The grand “cosmic web” is a picture that has fascinated us since the beautiful Millennium Simulation was run in 2005, showing us a Universe full of matter often clumped together but intricately bound by thin filaments. For the first time, these thin filaments of gas have been directly seen using one of the largest telescopes on Earth.
Clouds of gas, by their nature, are diffuse and difficult to detect. Often, we can see gas that lies along a line of sight to distant bright object, such as a quasar. However, that only gives insight into one small piece of that cloud.
A quasar is the bright central region of a galaxy that is being powered by a supermassive black hole that is gobbling up surrounding material. A team of astronomers, with lead author Sebastiano Cantalupo, looked towards such a quasar 10 billion light years away and found it illuminating a gas cloud far too large to be part of a galaxy cluster.
This gas resides in the intergalactic medium, the spaces between galaxies. It is two million light years across, a distance equal to roughly the distance between the Milky Way Galaxy and the Andromeda Galaxy. It was detected in the faint glow given off by hydrogen atoms that were excited by the radiation of the nearby quasar using the 10-meter Keck I telescope in Hawaii.
This cosmic web is not only poetic but important to the formation of galaxies and galaxy clusters. According to the Millennium Simulation, these filaments help to funnel gas into the “nodes” of the web, the sites of large galaxies and galaxy clusters. Our Milky Way Galaxy is thought to have formed in a small such node in this web.
Much of the material, over 80 percent, is dark matter, or matter that does not directly interact with electromagnetic radiation. Although we’ve detected its presence indirectly for decades due to its gravitational effects, we are no at the point where dark matter in the cosmos has been thoroughly mapped out. This gas, the “normal” matter that makes up people, stars, and planets, however, can be seen.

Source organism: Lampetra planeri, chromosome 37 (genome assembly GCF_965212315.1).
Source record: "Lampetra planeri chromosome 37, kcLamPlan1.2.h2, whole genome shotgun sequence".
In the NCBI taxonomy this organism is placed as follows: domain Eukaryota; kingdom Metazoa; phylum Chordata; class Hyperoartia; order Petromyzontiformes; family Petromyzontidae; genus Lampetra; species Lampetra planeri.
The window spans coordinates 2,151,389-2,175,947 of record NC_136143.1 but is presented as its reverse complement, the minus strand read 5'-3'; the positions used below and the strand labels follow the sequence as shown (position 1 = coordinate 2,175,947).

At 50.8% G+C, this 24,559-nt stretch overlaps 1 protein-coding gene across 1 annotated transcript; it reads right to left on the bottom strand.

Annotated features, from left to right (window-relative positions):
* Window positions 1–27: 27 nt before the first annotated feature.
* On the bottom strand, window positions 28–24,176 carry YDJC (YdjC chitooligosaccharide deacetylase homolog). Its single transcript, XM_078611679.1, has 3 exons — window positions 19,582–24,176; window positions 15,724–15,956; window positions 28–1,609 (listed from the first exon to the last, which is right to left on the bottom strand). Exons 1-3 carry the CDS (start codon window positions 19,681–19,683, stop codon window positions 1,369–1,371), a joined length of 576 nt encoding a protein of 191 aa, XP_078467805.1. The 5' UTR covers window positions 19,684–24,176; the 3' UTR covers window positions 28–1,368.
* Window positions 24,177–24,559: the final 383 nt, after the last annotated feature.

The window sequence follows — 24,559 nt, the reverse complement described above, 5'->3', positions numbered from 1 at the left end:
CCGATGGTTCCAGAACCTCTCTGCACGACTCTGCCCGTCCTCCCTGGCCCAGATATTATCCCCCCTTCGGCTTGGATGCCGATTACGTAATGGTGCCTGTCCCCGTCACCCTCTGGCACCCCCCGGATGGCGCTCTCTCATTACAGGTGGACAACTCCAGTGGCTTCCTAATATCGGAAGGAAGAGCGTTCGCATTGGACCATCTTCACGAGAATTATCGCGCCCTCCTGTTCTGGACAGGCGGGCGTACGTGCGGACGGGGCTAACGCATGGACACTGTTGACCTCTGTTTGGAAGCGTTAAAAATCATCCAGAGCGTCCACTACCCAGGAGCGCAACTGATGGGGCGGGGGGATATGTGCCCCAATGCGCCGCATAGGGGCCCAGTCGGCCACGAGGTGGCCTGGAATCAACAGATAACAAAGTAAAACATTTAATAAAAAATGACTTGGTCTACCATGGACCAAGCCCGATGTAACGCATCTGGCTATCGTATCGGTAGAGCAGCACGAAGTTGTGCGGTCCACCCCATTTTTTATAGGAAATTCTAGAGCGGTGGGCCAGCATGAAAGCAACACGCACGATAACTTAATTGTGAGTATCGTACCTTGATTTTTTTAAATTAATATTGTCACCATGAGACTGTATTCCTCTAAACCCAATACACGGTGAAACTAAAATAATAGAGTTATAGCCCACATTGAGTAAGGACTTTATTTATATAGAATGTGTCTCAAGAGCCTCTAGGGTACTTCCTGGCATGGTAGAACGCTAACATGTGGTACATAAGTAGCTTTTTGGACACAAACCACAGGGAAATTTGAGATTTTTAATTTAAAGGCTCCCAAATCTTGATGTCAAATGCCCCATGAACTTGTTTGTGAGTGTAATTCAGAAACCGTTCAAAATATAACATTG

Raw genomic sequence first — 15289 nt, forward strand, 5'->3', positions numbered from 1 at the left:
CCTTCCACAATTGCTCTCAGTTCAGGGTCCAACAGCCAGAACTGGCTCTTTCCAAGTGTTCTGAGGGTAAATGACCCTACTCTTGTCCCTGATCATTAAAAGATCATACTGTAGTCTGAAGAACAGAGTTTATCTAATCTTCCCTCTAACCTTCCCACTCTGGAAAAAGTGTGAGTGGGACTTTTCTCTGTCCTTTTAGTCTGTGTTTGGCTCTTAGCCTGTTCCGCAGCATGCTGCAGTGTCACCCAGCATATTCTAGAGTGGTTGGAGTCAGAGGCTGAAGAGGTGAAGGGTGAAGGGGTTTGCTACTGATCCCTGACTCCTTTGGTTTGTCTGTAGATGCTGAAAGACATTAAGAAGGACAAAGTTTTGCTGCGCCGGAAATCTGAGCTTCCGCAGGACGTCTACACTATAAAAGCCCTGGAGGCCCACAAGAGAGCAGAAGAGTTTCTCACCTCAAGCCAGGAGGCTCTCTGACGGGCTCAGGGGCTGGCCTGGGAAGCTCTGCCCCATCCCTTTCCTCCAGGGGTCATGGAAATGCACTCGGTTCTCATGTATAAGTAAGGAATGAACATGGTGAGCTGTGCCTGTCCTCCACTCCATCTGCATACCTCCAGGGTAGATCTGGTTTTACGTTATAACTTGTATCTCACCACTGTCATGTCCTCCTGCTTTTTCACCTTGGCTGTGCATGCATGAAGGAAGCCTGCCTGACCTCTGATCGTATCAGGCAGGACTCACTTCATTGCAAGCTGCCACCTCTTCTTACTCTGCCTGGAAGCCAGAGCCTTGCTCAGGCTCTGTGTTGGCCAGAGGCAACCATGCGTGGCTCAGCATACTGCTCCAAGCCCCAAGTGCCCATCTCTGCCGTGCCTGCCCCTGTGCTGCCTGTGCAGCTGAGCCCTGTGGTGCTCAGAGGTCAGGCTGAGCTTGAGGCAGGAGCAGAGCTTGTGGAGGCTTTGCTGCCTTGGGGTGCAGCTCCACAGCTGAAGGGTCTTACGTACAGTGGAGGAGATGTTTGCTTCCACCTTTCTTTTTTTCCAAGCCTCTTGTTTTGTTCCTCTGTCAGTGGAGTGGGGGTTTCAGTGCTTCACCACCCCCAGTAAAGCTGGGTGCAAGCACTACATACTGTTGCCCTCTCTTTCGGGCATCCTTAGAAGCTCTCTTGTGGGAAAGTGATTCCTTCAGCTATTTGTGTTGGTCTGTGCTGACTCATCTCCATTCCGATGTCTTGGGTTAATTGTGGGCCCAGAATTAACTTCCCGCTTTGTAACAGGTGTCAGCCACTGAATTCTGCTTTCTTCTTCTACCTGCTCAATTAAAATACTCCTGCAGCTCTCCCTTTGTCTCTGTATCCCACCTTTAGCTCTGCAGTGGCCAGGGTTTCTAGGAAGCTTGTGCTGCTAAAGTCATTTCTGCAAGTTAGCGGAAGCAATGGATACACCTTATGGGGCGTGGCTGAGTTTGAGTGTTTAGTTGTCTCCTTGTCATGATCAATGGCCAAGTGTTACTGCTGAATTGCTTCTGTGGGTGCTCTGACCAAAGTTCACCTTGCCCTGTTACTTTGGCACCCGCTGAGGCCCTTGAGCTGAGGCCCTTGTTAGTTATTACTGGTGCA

Since it is so diffuse, this gas proved to be a challenging target. It was found near a quasar in part because the quasar made it glow. It is also an ideal place for searching for such gas because quasars tend to inhabit the more densely populated nodes of the web, thus are likely to be surrounded by more of these filaments.
But, as always, there was a surprise in store. The mass of the gas cloud is ten times what has been predicted by simulations. A more massive cloud may have been an outlier, just the easiest to spot, but it is likely that the simulations don’t quite model reality exactly. Some factors may be missing that would create gas clouds of this larger size as is seen in these recent observations. This just goes to show that even when you think you know what you are looking for, the Universe is going to surprise you.
This research was published in Nature; and a preprint is available at arXiv.org.